A posting on THO's message board implied that short sellers can minipulate the stock price. I posted the following question but no one responded. Perhaps someone on WGO's board will. I almost feel like there's a giant conspiracy going on and I'm the only one not in on it. But if these assertions are true, than I'm getting out of the market and you would be wise do to the same.
I'm still trying to learn about the stockmarket so can you please explain to me how shortsellers can minipulate the stockmarket? If they can do this, does the SEC ever find out? Do they loose money when they do this? Why can't laws be passed to stop it. If this is true, why would any honest person invest in the stock market? Many thanks for your reply.
>Have you considered dollar cost averaging? You agree that this is a good buy, but you seem to want the absolute lowest price. Do you have any idea how hard it is to get it? You should accept your inability to be perfect, just as I have (I bought some at $38 and more at $36) and simply spend some money, knowing that you will get a good price, if not the very best price. Winnebago will go higher, and any shares you buy now will have a much higher price a year from now. Isn't that a good enough reason to buy them now?
I admit I haven't been around as long as you if you've been there since 1922-1932.
I starting investing in late 60's & early 70's. Buy and hold doesn't work during a secular bear market.
As far as my statement "When investment goes against them" vs your take "If investment goes against them" I'll stick with my statement. Problem with most longs is they feel their investment will go in their direction and don't protect themselves when it doesn't go there way. They ride it down further than they should. Very few use stops.
I agree that WGO looks like a good buy but I'm not buying. I want to see what the next set of numbers look like. Expanding capacity which adds overhead is not good if demand isn't there. I feel there is still time to get in.
Best thing that could happen for market is war to start immediately. It has discounted a lot of bad news in that direction already and what it needs is to have the uncertainty removed. I feel that once the war starts and oil doesn't shoot up to $60 a barrel and gold doesn't jump to $500 the market will be a more reasonable place to be.
This doesn't mean that the economy will turn around which is driving us toward a secular bear market - deflation is not good.
Lot of luck longs
PS: I'm not short on this stock and have only traded it long.
The act of short selling cannot and does not move the price of a stock lower. The short sales can only be done on an uptick. Only the persons that own the stock can move the price lower by selling at the bid.
All of which does not mean that WGO will not go lower.
While shorts can't push a stock price down, they can keep it from going up since their short sale orders overhang the market as sale orders.
Biggest problem I find with shorts is that they tend to have more tenacity and stick-with-it than longs. Short don't bail out as much as longs do when stock goes against them.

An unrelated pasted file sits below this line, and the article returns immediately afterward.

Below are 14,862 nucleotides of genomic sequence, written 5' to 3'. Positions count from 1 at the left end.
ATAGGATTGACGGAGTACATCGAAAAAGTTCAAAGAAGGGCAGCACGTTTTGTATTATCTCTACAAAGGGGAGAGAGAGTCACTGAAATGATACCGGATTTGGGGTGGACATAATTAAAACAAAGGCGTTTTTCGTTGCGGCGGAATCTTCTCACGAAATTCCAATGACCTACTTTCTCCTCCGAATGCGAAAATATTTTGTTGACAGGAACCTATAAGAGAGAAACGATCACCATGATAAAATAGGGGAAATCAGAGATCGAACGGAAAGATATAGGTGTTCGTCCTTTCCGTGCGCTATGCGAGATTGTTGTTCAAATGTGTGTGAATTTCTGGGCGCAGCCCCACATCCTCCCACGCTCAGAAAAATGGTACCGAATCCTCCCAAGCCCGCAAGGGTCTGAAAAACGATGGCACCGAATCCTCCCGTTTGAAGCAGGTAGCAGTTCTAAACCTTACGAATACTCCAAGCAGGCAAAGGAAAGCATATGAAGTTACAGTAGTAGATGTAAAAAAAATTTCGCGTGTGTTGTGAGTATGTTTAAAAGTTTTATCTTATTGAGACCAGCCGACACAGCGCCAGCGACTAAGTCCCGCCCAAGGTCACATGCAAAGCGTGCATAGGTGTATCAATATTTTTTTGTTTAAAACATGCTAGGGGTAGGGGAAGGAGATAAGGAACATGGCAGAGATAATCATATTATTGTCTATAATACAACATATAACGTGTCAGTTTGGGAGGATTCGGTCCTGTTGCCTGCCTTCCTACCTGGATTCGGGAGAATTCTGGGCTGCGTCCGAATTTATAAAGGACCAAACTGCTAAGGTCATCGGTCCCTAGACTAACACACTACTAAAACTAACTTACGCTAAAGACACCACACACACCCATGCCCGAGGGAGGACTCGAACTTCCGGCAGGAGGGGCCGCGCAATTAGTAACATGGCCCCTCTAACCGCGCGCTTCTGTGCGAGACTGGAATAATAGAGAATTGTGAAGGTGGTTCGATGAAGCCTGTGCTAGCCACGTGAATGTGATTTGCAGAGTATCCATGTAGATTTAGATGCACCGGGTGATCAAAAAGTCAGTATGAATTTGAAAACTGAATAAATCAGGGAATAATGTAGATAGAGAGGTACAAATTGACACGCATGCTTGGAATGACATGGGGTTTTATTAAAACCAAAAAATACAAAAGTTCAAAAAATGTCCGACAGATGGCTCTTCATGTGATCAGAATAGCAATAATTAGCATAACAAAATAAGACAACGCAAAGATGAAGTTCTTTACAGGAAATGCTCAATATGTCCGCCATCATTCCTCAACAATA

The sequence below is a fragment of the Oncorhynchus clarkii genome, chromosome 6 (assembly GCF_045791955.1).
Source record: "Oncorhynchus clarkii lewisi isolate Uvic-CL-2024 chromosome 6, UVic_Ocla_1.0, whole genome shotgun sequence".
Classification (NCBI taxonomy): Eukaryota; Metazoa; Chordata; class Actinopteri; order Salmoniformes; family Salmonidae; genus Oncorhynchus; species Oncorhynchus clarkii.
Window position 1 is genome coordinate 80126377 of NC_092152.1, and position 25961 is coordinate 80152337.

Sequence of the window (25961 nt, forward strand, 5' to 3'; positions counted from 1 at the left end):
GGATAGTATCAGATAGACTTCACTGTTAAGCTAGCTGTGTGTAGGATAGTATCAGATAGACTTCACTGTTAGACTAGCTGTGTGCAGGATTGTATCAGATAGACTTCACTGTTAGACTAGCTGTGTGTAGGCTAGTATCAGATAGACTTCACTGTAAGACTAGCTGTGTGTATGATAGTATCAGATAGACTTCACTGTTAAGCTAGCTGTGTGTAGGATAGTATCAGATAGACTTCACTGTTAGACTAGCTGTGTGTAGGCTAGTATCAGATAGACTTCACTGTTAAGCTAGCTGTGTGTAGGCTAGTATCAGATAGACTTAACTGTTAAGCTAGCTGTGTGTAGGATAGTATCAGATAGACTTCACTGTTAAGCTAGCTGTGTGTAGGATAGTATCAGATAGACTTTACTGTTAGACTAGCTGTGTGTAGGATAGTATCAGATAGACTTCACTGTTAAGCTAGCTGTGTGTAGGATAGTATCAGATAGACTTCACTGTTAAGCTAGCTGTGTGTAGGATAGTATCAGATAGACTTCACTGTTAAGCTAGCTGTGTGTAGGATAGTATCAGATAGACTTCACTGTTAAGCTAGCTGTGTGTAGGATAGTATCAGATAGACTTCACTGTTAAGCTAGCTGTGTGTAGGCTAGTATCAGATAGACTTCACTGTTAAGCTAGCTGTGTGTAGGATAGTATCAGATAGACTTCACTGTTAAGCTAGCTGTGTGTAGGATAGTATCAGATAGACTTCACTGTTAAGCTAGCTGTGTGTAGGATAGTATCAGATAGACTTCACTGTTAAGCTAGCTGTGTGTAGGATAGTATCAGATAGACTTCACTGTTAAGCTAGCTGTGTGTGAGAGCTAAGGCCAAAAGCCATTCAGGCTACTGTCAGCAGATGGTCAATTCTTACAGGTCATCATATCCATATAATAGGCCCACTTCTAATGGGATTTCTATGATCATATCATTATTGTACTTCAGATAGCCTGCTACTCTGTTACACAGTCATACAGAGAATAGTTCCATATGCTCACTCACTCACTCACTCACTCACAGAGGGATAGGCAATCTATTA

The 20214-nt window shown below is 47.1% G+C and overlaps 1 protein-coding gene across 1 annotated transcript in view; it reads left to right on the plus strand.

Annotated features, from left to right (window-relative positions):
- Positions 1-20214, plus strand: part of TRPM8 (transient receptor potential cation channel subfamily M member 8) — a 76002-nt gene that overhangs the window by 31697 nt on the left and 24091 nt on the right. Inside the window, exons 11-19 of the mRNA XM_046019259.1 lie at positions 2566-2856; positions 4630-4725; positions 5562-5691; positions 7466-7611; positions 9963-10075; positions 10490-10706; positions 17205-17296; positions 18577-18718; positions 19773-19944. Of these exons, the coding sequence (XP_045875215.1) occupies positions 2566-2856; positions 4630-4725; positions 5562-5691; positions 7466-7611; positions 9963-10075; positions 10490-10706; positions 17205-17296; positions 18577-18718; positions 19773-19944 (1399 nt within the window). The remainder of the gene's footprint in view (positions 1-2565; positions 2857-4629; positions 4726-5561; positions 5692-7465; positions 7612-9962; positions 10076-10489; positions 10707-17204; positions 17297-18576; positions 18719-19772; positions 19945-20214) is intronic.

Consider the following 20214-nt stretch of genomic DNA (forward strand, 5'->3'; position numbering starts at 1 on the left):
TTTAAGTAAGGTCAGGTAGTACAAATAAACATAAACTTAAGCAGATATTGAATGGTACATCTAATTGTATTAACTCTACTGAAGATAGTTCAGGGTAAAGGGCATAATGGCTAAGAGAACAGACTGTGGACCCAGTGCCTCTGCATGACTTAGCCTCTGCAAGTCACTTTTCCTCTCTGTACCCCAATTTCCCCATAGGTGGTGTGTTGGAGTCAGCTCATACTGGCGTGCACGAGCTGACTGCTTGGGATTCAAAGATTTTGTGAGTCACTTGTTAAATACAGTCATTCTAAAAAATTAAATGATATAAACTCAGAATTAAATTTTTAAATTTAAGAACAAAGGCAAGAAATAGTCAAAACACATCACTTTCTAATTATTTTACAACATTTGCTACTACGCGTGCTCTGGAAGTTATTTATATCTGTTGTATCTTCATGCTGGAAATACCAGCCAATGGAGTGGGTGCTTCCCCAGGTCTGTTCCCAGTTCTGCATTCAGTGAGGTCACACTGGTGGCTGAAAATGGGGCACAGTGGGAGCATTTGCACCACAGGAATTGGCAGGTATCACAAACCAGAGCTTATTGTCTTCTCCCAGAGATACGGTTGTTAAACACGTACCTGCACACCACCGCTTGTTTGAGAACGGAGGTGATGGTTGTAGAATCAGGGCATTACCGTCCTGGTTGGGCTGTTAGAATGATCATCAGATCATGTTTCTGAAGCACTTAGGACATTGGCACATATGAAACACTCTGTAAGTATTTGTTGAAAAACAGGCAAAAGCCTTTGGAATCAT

I've learned to get leery (sp?) when I see a stock with a high short position. I know it's positive from the long term perspective that these shares eventually have to be purchased to cover the short - but it is often at lower prices rather than higher. High short position is probably established from hedge funds who may ride out short term upticks in the stock rather than from individual investors who might bail out a lot quicker when stock moves up against their position.
Just my thoughts.
I'm sorry to inform you that hedge funds which are short can manipulate the market for a small cap stock like WGO and THO. Usually, only a short period of time. To see an example, check out ALD and ACAS if you would really like to see what a "gang" of short position hedge funds (with the help of their accomplices' in the financial press) can do to a company's stock. If you are savy enough to understand an ailment in the short selling logic, you can make out very well. I have done quite well with ACAS and ALD, but I spent a tremendous amount of time researching the short seller's arguments. Do not automatically presume shorts are the only ones that manipulate the market.
On the other hand, the long position holders can manipulate the market as well.
Furthermore, management may not be telling all the facts (or may not know all the facts). A well seasoned and honest management helps alot here.
Management maintains credibility by NOT CONSTANTLY SELLING OFF THEIR SHARES. Ya hear that? Our managers at WGO seem very trustworthy, but I give the stock only a "buy" rating now because they don't hold their stock after they receive their options every October. Now some of you folks may think I'm expecting too much of management to hold more shares of their company. But in the case of ALD and ACAS, the management up and down the line were all buying their own stock during the short attack. The CEO of ACAS has never sold a single share, ever!
Yes the market is tricky short term. Don't count on SEC action. In the long term, the market follows the earnings path of business.